Station Eleven by Emily St. John Mandel

June 13, 2017

“Hell is the absence of people you long for.”

Quite like the majority of characters in Emily Mandel’s Station Eleven, I can’t quite wrap my head around what I felt after walking through the “end of the world”. But I know what I felt was good, and beautiful and somewhat nostalgic for an uncertain future that will most likely never exist (or could it?).

And I can say that until now, I’ve never read a book that’s successfully held my attention while jumping back and forth in time and space so frequently. Mandel managed to weave between characters and time while maintaining a cohesive, seamless plot. Never once did I feel lost or confused. And as I flipped through the pages I felt that every word had purpose and meaning, and nothing was ever sprinkled in for frivolous decoration, although that’s easily the route that the author could’ve taken.

The narrative begins in present-day Toronto, at a theatre production of King Lear. And after a famous actor collapses to his death on stage, confusion and chaos ensue, but not for the reasons you think. His untimely death just happens to coincide with the arrival of a mutated flu strain that will soon wipe most of the world’s population from the face of the earth.

I can easily say without a doubt that Station Eleven is now in one of my top ten reads of all time.  
I cared about every single character. And I think it’s hard to maintain likability and importance while jumping through different narratives and time periods. But Emily managed to do this beautifully.  As a huge fan of sci-fi and dystopian storytelling, I can’t recommend this book enough. Mandel does a fantastic job of investigating human thought and habit while giving us enough action and cliffhangers to keep us turning the pages. Station Eleven is also filled to the brim with poetic one-liners, a special gift for any thoughtful reader.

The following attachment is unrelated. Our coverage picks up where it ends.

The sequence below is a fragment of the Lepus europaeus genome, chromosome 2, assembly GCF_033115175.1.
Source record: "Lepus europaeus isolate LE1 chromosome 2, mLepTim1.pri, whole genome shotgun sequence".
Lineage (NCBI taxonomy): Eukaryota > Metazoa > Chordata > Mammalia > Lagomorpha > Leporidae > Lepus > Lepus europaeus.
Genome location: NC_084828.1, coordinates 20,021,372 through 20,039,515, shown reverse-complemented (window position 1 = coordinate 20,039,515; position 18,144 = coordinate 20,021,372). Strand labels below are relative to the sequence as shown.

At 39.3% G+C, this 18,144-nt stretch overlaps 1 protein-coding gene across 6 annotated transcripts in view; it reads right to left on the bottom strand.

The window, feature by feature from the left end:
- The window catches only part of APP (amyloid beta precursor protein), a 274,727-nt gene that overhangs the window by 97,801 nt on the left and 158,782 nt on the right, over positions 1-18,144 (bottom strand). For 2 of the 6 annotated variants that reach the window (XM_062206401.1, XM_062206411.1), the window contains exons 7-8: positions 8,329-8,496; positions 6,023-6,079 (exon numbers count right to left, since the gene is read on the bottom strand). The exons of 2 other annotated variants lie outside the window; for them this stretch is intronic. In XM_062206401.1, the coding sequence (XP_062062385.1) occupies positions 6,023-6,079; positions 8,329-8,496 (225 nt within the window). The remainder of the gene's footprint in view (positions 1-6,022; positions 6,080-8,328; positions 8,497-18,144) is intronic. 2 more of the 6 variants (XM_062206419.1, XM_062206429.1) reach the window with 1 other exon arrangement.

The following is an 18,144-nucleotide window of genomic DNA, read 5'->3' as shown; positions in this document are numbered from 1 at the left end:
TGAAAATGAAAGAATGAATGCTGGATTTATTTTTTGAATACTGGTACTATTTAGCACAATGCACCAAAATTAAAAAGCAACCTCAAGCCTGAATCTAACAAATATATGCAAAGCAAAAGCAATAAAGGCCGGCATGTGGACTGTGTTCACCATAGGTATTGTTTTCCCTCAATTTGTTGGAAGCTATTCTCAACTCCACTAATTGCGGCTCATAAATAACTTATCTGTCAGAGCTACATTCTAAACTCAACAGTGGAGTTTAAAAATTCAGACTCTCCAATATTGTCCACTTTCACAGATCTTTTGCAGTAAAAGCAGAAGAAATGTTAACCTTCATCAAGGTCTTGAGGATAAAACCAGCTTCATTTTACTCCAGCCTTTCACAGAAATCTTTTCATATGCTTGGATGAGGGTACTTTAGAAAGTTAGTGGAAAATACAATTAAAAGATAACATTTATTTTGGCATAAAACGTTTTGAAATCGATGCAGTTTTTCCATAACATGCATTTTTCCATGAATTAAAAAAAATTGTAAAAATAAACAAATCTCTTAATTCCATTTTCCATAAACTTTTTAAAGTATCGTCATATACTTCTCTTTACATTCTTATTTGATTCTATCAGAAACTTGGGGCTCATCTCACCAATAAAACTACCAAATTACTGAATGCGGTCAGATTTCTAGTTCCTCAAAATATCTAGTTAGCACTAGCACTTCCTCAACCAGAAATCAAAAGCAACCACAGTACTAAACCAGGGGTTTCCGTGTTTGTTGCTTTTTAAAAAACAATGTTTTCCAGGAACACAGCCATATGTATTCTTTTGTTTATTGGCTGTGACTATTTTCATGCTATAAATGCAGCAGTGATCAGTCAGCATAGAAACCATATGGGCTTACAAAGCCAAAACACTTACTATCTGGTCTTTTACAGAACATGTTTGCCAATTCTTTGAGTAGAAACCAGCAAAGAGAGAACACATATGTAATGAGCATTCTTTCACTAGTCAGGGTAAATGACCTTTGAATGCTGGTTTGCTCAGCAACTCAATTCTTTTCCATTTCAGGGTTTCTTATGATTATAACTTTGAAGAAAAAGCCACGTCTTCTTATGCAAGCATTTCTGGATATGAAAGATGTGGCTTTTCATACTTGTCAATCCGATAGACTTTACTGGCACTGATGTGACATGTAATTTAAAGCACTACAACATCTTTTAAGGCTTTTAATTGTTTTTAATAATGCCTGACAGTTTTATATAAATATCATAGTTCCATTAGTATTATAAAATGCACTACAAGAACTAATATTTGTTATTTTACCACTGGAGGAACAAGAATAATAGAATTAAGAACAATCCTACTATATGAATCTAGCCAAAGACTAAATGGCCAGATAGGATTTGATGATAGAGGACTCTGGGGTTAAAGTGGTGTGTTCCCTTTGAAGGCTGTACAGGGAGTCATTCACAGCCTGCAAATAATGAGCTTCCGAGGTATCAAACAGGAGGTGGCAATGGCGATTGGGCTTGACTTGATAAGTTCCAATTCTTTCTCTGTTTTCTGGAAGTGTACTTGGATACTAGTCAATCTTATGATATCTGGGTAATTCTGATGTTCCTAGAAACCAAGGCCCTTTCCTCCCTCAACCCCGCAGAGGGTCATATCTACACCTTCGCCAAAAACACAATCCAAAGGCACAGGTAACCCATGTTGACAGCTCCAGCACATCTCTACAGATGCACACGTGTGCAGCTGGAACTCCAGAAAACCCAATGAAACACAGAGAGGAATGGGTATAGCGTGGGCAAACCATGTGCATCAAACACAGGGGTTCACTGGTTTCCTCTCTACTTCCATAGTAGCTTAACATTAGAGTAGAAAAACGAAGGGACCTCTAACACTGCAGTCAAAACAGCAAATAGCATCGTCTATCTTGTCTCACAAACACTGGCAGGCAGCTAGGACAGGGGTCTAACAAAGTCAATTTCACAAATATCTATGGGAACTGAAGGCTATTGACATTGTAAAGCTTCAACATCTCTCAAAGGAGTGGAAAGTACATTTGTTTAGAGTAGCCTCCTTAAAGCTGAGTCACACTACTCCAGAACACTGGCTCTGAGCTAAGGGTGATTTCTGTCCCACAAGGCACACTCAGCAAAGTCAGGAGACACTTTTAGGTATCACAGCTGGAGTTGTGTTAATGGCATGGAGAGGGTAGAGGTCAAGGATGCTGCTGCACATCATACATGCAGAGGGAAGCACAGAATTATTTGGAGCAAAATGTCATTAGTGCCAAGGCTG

It looks like the rights to this book have already been purchased to be made into a film a few years back, and I’m hoping and praying that whoever directs this film does it justice. Because boy, what a beautiful story based on what seem to be life’s simple questions:

If the world ended tomorrow, what would you miss the most?
What would you remember and what would you choose to forget?
Would you start over, or choose to hang onto the past?

“Okay, say you go into the break room,” she said, “And a couple people you like are there, say someone’s telling a funny story, you laugh a little, you feel included, everyone’s so funny, you go back to your desk with a sort of, I don’t know, I guess an afterglow would be the word? You go back to your desk with an afterglow, but then by four or five o’clock the day’s just turned into yet another day, and you go on like that, looking forward to five o’clock and then the weekend and then your two or three annual weeks of paid vacation time, day in a day out, and that’s what happens to your life. That’s what passes for a life, I should say. That’s what passes for happiness, for most people-they’re like sleepwalkers,” she said, “And nothing ever jolts them awake.”

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